Attention this week will turn to a few key data and events.  Important among these will be President Biden’s speech in Pittsburgh (Wed) where he will likely give further details on his infrastructure plan and how it will be funded.  Key US data include the March ISM manufacturing survey (Thu) and March non-farm payrolls (Fri).  Solid outcomes for both are expected.  In Asia, focus will be on March purchasing managers indices (PMIs) across the region (Thu) including in China (Wed) where broadly positive readings are likely.  There will also be attention on the going malaise in Turkey’s markets since the sacking of the central bank (CBRT) governor while Europe continues to struggle with fresh virus waves, lockdowns, and vaccine reluctance as well as tensions over vaccine exports to the UK.

As President Biden gives his speech this week the debate about a potentially sharp rise in inflation rages on.  The Fed has tried to calm fears by highlighting that any rise in inflation over the coming months will likely be transitory.  However, with massive stimulus in the pipeline, economic recovery taking shape and the Fed set to keep policy very accommodative for years to come, market fears have risen as well as warnings from the likes of former Treasury Secretary Larry Summers.  Consumer inflation expectations remain largely subdued but the debate will not end quickly, and bond markets will be on tender hooks.  In the next few months inflation will turn up but this will largely be due to base effects as the collapse in activity in prices in Q1 last year falls out of the equation.  However, the jury is out on whether this will turn to more persistent inflation, something that could have a much more severe impact on markets and force central banks to belatedly tighten policy. 

Will India remain in the shadows?

Indian markets rejoiced in a big way following the outcome of the elections which put the secular Congress party back into power as the head of the United Progressive Alliance.   Stocks in India rose by a massive 17% and the rupee strengthened as markets gave a huge thumbs up to the outcome.   The margin of victory was bigger than had been expected and allows Congress to form a government with only minimal help from outside parties.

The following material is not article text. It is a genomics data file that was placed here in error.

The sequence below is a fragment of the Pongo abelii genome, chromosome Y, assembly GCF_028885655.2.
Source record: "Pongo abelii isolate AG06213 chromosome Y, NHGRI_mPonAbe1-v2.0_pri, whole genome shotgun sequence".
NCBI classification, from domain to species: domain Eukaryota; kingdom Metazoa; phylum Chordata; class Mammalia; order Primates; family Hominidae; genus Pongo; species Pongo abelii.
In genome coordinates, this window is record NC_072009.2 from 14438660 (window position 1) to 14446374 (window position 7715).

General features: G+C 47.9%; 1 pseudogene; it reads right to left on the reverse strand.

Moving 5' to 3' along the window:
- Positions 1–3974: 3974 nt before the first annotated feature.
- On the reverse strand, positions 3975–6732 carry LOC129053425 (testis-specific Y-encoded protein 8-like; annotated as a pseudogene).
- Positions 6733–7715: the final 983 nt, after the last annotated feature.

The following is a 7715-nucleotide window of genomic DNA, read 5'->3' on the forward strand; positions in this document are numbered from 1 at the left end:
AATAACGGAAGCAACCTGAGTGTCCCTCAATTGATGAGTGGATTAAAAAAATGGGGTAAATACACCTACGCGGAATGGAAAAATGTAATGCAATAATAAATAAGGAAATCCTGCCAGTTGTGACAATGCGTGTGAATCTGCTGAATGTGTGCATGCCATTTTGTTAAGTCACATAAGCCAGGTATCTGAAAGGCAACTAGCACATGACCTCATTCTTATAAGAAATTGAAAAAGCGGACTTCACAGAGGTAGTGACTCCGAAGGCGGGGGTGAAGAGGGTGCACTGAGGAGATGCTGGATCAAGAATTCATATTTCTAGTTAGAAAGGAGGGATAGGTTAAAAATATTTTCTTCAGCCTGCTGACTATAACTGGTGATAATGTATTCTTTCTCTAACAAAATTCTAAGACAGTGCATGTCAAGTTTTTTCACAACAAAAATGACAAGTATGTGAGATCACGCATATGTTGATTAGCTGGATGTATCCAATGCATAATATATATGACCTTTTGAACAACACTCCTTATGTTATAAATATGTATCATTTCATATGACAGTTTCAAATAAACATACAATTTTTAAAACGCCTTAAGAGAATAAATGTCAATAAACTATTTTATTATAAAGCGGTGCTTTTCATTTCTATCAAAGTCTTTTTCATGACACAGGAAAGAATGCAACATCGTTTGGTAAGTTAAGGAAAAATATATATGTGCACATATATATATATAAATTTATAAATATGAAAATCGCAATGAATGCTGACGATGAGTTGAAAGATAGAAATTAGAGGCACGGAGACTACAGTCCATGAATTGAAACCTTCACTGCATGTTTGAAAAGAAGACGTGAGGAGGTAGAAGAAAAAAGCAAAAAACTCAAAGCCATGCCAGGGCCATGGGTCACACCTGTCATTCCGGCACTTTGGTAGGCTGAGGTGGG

Given that many had feared that the election would result in another unstable coalition supported by diverse parties each acting in their own interests,  the outcome was very positive.  In the event the result provides Congress with a strong mandate for change and reform.  The real question is whether they will grasp the opportunity or let it slip by and fall further behind into the shadow of China. 

There are of course many challenges that need to be faced on the home front including the alleviation of poverty for a huge chunk of the population, improving education, access to health care etc.   India also needs to move ahead with infrastructure spending, something which remains key to unlocking India’s potential growth and moving towards the pace of growth achieved by China.    As a comparison India spends around 6% of GDP on infrastructure spending compared to around 15% in China.   The results of such spending are obvious when looking at the pace of growth of both countries, with India growing relatively more slowly than China.

The issue is that even if the government has the mandate and the will to move forward with long awaited spending on infrastrucure, finding the money is the main problem.   The Indian government identified the need for $500 billion in infrastructure spending between 2007 and 2012 but the global financial crisis has seen a lot of potential investment disappear as banks bec0me increasingly strapped for cash and foreign investment shrinks due to lack of funding and an aversion to risk.   Restrictions on investments by funds that could potentially invest have also not helped whilst the government is limited in its spending by a huge fiscal deficit.    

The Congress party will need to grasp the opportunity that the election result has brought it and move forward to entice the investment needed to push forward with infrastructure plans.   One of the benefits of India’s slow pace of reform and gradual opening up of the economy is that the country has avoided the worst of the global economic crisis.  Even China will find it a huge challenge to shift its growth engine from export orientated growth to domestic consumption.  India is in a good position to take advantage of its relative resilience and now has a government with a strong mandate to do so.    It would be a great pity for India and the rest of the world, given the potential for the country to become a much stronger trading power, if the government did not take this opportunity by the horns once the celebrations are over.   If not, the rally in Indian markets may prove to have been a fleeting one.